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Alaska!Totem Poles: Fascinating Carvings of Western Canada

By Tim Young


We do not know whether the colossal monster which occupies the foreground is an idol or merely a frightful record of the destructive nature of death...In a casket whihc lay beneath its claws or hands was a bowl-shaped basket, a European hat, an otter skin and a piece of board. The height of the monster was no less than ten and a half feet high.

--Don Alexandro Malaspina, Italian explorer, describing a totem pole bear in the late 1700s

Carved manUntil recently, all I really knew about totem poles was that they were made by American Indians, and that somehow they "told a story". I had a vague idea that they were made in the northwestern U.S. But I had no clear image of the people who made them, or how they might differ from the "Indians" (now usually called "native Americans") seen in cowboy movies.

In fact, virtually all totem pole carving took place not in the U.S., but along the western coast of Canada. The people who made totem poles lived quite differently from the people who wore feather headdresses and lived in buffalo-skin "tepees".

It may also come as a surprise to many people that totem pole carving is not an ancient practice; the height of this art was not reached until the nineteenth century, after the indigenous people of the north Pacific coast met European traders. From the traders they obtained metal carving tools, which made carving much easier than previous tools, made from stone, wood, deer antlers, and beaver teeth.

There were several groupings of tribes, described by one writer as nations. These include the Tlingit, the Tsimshian, the Kwakiutl, the Bella Coola, the Coastal Salish, and the Haida. The Haida, of the Queen Charlotte Islands, led the others in wood carving and other skills. They became a prominent, wealthy tribe in the late 1700s, but, by the 1870s the Haida were on the way out. Thousands had died, having little immunity to diseases introduced to the area by European traders.

The Haida are noted for many reasons. As early as the 1850s, they were capable of carving dugout canoes which could make a 600-mile (960km) round trip. They built huge, sturdy wooden houses. They carved large, beautiful, intricate totem poles; they are thought to have been the first to make them.

The word "totem" refers to an object, animal, etc. which is regarded as a symbol of a certain group's identity, or perhaps an item of worship. Totems sometimes appear in "totem poles", but such poles do not serve as totems. Therefore, "totem pole" is not really an accurate name for these carved cedar logs.totem pole and native man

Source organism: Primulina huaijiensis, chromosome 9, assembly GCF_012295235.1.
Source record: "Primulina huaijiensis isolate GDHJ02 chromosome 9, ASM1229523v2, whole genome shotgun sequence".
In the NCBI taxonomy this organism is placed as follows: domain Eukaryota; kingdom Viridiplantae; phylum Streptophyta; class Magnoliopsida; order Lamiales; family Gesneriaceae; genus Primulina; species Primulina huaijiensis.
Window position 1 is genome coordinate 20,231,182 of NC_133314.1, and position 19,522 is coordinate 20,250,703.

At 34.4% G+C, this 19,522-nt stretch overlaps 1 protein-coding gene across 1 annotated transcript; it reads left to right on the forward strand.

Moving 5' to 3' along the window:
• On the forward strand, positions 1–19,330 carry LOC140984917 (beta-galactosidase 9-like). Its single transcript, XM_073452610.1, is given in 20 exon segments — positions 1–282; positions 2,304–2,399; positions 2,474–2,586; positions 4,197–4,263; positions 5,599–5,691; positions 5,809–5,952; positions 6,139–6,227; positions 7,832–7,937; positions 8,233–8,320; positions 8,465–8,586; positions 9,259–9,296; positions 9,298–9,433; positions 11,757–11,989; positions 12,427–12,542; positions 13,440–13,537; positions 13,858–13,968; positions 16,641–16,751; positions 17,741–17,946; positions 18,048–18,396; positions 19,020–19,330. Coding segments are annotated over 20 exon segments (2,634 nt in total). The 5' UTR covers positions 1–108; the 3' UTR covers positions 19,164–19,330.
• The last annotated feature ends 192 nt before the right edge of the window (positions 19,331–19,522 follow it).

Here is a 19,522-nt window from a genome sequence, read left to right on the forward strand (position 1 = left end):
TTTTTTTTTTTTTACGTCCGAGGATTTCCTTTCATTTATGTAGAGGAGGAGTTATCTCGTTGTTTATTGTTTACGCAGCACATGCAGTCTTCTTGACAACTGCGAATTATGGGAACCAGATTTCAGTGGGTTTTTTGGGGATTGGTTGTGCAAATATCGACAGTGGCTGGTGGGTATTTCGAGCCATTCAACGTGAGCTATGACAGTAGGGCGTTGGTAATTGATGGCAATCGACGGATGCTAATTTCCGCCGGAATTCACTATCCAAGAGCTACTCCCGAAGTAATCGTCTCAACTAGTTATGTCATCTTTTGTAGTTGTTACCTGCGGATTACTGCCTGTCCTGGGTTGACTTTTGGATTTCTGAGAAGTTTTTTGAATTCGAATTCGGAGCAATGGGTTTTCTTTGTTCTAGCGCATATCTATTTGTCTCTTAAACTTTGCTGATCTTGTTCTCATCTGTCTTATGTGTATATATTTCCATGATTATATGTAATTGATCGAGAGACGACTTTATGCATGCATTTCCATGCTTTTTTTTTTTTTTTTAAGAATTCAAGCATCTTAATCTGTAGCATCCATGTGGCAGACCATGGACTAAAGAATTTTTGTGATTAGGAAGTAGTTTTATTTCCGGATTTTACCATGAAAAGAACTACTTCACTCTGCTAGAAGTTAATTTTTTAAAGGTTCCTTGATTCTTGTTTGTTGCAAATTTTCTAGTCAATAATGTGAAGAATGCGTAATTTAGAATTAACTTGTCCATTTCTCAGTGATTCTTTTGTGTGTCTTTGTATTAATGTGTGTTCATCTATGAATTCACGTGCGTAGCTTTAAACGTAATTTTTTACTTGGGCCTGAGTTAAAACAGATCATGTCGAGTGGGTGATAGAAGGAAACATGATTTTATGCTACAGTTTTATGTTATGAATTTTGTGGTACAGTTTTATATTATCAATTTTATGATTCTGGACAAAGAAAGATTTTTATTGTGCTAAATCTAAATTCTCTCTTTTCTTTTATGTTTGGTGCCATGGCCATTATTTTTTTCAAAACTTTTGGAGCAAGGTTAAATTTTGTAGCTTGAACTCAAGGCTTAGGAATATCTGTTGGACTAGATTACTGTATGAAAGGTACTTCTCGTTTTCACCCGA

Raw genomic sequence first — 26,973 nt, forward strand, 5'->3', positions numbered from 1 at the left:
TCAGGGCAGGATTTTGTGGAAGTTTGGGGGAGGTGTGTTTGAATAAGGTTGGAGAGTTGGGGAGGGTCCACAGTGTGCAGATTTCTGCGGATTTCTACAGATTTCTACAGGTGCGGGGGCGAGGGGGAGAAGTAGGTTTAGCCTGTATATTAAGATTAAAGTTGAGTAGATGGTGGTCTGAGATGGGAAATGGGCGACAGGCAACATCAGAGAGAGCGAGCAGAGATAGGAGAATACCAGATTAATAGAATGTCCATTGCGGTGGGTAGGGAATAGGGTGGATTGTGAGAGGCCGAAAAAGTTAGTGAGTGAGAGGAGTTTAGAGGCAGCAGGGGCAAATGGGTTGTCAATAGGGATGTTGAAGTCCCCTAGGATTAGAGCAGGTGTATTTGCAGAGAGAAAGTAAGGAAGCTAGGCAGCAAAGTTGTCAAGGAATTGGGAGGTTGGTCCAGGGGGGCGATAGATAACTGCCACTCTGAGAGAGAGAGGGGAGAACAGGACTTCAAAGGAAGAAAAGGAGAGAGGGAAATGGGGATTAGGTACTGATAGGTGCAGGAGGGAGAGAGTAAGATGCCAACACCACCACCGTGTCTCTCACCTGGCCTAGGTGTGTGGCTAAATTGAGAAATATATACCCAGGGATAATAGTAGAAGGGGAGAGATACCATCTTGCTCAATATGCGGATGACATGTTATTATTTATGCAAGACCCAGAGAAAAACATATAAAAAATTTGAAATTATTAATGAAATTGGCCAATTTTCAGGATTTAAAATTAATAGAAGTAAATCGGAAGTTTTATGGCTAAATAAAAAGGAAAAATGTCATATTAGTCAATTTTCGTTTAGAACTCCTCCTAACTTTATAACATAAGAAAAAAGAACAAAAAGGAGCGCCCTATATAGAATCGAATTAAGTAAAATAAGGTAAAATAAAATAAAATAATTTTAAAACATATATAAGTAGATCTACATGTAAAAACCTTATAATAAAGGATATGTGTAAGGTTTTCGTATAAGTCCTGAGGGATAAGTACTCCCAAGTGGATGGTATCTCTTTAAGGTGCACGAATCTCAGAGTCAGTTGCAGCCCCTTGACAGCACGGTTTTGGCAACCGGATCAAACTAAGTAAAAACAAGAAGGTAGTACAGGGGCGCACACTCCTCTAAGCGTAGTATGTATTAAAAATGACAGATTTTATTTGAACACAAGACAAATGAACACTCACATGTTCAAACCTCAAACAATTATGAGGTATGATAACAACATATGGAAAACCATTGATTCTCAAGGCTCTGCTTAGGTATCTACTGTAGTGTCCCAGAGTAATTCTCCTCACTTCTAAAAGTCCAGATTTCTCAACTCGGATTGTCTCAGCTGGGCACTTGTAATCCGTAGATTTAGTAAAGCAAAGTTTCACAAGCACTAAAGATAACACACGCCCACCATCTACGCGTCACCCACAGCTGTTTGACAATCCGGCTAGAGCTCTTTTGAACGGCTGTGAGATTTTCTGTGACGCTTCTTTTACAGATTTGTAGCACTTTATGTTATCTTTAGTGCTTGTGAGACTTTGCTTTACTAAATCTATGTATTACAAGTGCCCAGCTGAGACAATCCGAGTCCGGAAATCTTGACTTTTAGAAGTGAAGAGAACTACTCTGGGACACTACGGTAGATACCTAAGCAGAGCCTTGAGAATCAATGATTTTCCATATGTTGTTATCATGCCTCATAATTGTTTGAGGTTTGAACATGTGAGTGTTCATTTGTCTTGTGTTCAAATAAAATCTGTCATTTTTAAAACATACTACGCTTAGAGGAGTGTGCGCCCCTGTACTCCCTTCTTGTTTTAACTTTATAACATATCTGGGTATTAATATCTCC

Various totem pole researchers have tried to count the number of types or functions of totem poles, and have come up with different numbers. Edward Malin identifies five:


Memorial Poles

The oldest type of pole, memorial poles were usually less than 30 feet high. They were displayed in memory of tribal leaders who had died. Nineteenth century photos show that memorial poles were uncarved except for a single figure on top, often a bird or human. These figures represented the identity of the leader, portraying either a symbol of his background (historical or mythical), or the leader himself. Although the early memorial poles were simpler than the other types of poles that developed later, they were probably painted.


Interior House Posts

These were support beams in houses which were carved with the crest or symbol of the family living in that house. Malin writes: "The posts served as reminders to those who occupied the dwelling of their ancestral origins and lineage achievements. They were the source of extraordinary pride and honor. Needless to say, the house posts also reminded guests and visitors of the backgrounds and achievements of the host family and as such were viewed not only with the highest regard but also with envy."

Usually interior poles showed a single figure: an animal, a bird, or a person. For example, a sea lion, holding up a horizontal house beam in its mouth, or a human with a house beam resting on his head. Since they were support beams, they seldom exceeded 20 feet in height, and tended to be wider than other types of totem poles. House posts were probably the most widespread type of wood sculpture on the Canadian Pacific Coast, stretching from Mt. St. Elias, Alaska, to what is now Bellingham, Washington.


Mortuary Poles